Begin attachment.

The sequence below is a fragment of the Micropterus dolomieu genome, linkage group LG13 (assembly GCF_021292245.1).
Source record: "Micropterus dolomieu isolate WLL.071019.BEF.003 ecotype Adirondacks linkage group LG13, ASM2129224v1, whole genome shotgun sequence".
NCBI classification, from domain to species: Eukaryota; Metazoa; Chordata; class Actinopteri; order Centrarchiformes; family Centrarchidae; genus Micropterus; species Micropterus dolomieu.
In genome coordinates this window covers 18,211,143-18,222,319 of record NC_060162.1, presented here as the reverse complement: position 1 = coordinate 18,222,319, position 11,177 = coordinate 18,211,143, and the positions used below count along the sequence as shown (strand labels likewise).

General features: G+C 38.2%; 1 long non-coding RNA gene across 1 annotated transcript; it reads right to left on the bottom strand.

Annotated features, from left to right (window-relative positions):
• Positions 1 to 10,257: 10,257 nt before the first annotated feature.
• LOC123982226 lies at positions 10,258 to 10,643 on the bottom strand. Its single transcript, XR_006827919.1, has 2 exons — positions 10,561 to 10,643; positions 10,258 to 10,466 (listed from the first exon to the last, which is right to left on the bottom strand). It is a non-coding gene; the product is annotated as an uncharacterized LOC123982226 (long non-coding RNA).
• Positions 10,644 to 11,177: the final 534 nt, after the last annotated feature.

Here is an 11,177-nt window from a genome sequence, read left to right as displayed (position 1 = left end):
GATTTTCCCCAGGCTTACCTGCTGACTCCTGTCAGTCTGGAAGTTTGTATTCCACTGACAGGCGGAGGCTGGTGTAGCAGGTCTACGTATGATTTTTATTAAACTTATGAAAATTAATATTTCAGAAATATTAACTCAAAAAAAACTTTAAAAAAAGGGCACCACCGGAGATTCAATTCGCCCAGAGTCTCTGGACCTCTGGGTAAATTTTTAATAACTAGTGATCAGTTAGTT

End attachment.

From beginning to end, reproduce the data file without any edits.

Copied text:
The sequence below is a fragment of the Micropterus dolomieu genome, linkage group LG13 (assembly GCF_021292245.1).
Source record: "Micropterus dolomieu isolate WLL.071019.BEF.003 ecotype Adirondacks linkage group LG13, ASM2129224v1, whole genome shotgun sequence".
NCBI classification, from domain to species: Eukaryota; Metazoa; Chordata; class Actinopteri; order Centrarchiformes; family Centrarchidae; genus Micropterus; species Micropterus dolomieu.
In genome coordinates this window covers 18,211,143-18,222,319 of record NC_060162.1, presented here as the reverse complement: position 1 = coordinate 18,222,319, position 11,177 = coordinate 18,211,143, and the positions used below count along the sequence as shown (strand labels likewise).

General features: G+C 38.2%; 1 long non-coding RNA gene across 1 annotated transcript; it reads right to left on the bottom strand.

Annotated features, from left to right (window-relative positions):
• Positions 1 to 10,257: 10,257 nt before the first annotated feature.
• LOC123982226 lies at positions 10,258 to 10,643 on the bottom strand. Its single transcript, XR_006827919.1, has 2 exons — positions 10,561 to 10,643; positions 10,258 to 10,466 (listed from the first exon to the last, which is right to left on the bottom strand). It is a non-coding gene; the product is annotated as an uncharacterized LOC123982226 (long non-coding RNA).
• Positions 10,644 to 11,177: the final 534 nt, after the last annotated feature.

Here is an 11,177-nt window from a genome sequence, read left to right as displayed (position 1 = left end):
GATTTTCCCCAGGCTTACCTGCTGACTCCTGTCAGTCTGGAAGTTTGTATTCCACTGACAGGCGGAGGCTGGTGTAGCAGGTCTACGTATGATTTTTATTAAACTTATGAAAATTAATATTTCAGAAATATTAACTCAAAAAAAACTTTAAAAAAAGGGCACCACCGGAGATTCAATTCGCCCAGAGTCTCTGGACCTCTGGGTAAATTTTTAATAACTAGTGATCAGTTAGTT